Indo-US 2+2 Dialogue
- September 6, 2018, 5:12 pm
A long-negotiated defence pact under which critical and encrypted defence technologies will be provided to the Indian military by the US was inked after the two countries held their first 2+2 dialogue during which they also discussed key issues, including cross-border terrorism, India's Nuclear Suppliers Group (NSG) bid and contentious H1B visa issue.
India and US have established new two-by-two (2 by 2) ministerial dialogue to enhance strategic coordination between them and maintaining peace and stability in the Indo-Pacific region.
Highlights of the Dialogue
- Communications Compatibility and Security Agreement (COMCASA) was signed between India and US which will facilitate access to advanced defence systems and enable India to optimally utilise its existing US-origin platforms
- India and the US will also hold a first-ever tri service exercise on the east coast of India in 2019.
- An important element was starting the process of closer private defence industry collaboration that would allow Indian defence manufacturers to join the US military supply chain.
- India and the US signed the General Security of Military Information Agreement (GSOMIA) years ago and allows sharing of classified information from US Government and American companies with Indian Government and Defence Public Sector Undertakings (DPSU) but not with Indian private companies.
- The ISA is required to enable private Indian participation in defence production and is particularly important as India opens up defence manufacturing to the private sector in a big way.To further defence innovation, a Memorandum of Intent was signed between the U.S.
- Defense Innovation Unit (DIU) and the Indian Defence Innovation Organization — Innovation for Defence Excellence (DIO-iDEX) which will look into joint projects for co-production and co-development projects through the Defense Technology and Trade Initiative (DTTI).
What is the COMCASA?
- COMCASA is meant to provide a legal framework for the transfer of communication security equipment from the US to India that would facilitate “interoperability” between their forces — and potentially with other militaries that use US-origin systems for secured data links.
- The general agreement signed by the US is called the Communication and Information on Security Memorandum of Agreement (CISMOA) but the name was changed to COMCASA to reflect its India-specific nature.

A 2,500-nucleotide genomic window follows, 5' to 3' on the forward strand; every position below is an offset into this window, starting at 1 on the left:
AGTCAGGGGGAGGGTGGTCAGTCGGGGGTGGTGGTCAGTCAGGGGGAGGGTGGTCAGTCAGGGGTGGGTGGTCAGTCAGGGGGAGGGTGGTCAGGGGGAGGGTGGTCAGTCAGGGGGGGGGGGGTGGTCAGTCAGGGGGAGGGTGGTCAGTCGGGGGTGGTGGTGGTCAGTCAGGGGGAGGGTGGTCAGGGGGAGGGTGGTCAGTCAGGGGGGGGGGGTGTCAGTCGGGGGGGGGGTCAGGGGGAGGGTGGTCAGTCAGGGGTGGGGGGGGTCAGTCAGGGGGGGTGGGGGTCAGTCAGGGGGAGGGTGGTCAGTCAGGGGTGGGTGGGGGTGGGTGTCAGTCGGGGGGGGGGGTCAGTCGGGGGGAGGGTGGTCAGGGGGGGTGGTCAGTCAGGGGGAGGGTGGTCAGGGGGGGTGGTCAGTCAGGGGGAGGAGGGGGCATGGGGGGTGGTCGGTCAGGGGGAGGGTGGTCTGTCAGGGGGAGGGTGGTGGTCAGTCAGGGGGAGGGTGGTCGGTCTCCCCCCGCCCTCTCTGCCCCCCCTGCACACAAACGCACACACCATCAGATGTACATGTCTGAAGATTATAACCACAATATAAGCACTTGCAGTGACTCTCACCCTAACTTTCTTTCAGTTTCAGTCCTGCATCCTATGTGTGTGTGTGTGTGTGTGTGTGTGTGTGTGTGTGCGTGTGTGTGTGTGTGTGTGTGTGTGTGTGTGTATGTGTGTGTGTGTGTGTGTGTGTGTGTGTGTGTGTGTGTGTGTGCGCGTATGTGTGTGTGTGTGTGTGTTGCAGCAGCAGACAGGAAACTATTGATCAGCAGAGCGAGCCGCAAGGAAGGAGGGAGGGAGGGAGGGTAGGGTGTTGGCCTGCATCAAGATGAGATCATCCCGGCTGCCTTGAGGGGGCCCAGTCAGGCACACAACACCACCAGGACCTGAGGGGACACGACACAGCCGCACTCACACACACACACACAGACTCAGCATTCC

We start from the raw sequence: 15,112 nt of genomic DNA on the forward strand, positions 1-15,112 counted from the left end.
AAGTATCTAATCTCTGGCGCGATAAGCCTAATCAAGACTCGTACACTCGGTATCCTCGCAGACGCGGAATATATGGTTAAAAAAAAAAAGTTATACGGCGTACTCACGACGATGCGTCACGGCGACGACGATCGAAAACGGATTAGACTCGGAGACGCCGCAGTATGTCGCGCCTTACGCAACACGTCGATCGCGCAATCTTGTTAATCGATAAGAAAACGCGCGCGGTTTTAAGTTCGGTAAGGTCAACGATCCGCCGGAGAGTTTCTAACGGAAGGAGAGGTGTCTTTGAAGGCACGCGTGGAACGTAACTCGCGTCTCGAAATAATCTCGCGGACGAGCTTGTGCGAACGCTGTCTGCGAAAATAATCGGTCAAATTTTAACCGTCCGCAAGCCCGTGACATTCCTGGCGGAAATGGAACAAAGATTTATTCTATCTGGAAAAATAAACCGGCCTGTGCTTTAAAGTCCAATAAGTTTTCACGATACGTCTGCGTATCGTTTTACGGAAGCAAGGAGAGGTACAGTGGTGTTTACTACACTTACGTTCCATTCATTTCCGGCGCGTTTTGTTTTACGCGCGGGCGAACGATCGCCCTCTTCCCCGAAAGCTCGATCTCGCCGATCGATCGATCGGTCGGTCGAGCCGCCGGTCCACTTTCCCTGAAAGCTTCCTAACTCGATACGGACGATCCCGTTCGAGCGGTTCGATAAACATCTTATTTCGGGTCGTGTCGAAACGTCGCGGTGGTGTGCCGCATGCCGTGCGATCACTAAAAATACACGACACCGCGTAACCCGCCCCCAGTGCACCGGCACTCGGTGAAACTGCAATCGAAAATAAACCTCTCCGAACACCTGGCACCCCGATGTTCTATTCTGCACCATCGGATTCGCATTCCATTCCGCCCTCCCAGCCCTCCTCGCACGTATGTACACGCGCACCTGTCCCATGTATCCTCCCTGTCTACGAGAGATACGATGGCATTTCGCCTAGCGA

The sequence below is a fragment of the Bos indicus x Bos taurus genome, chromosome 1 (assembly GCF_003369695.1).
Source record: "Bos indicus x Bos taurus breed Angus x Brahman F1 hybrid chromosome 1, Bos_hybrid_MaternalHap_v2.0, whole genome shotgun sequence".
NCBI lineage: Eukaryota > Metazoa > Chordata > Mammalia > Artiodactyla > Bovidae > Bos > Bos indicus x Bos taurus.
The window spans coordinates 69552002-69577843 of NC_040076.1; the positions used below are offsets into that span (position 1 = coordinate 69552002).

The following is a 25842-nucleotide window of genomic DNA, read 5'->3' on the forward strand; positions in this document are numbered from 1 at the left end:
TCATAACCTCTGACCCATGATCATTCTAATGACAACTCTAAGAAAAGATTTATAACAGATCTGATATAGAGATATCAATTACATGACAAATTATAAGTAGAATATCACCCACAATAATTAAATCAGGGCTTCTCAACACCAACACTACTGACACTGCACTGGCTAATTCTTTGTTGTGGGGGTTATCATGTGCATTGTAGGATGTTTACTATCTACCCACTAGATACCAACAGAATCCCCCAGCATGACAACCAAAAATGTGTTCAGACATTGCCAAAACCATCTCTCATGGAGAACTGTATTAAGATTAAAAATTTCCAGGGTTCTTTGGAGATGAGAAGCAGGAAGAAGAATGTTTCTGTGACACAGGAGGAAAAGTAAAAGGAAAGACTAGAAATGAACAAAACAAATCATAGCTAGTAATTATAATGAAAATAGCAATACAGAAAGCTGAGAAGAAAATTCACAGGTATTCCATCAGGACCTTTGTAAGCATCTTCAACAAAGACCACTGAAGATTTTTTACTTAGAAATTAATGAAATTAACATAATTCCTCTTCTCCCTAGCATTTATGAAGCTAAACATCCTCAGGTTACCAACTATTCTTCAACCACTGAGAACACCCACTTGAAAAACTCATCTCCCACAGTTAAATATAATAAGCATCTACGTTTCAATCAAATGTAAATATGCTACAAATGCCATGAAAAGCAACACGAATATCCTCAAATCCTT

- It is part of a set of three military agreements that the US considers “foundational” for a functional military relationship.
- In August 2016, India had signed the Logistics Exchange Memorandum of Agreement (LEMOA), which allows the military of each country to replenish from the other’s bases.
- Negotiations on the third agreement, Basic Exchange and Cooperation Agreement for Geo-spatial Cooperation (BECA), have not yet begun.
The American push
- US officials contend that COMCASA will facilitate the use of high-end secured communication equipment to be installed on military platforms being sold to India, and fully exploit their potential.
- India’s armed forces, they argue, are currently dependent on less secure, commercially available communication systems on high-end American platforms like C-130Js and the P8I maritime surveillance aircraft.
- These platforms are, therefore, unable to share data in real time with other friendly militaries using American platforms, besides creating problems of interoperability during training exercises and humanitarian assistance and disaster relief operations.
- The signing of COMCASA, however, becomes imperative if India is to get the armed version of the Sea Guardian drones from the US. New Delhi has been intimated by the American officials that the high-end drones are critically dependent on a highly secure data and communication system link.
- The US granted India the status of Major Defence Partner in the final days of the Obama administration to facilitate transfer of high-end defence technology. Signing the foundational agreements would underline that status, beside making the transfer of American defence technology possible to India.
- India is believed to be concerned about intrusive American access to Indian military communication systems, and about the violation of Indian sovereignty due to visits by US inspectors to Indian bases to inspect the COMCASA-safeguarded equipment.
- There is also a fear that a lot of Russian-origin and indigenous Indian military platforms may not be compatible with COMCASA.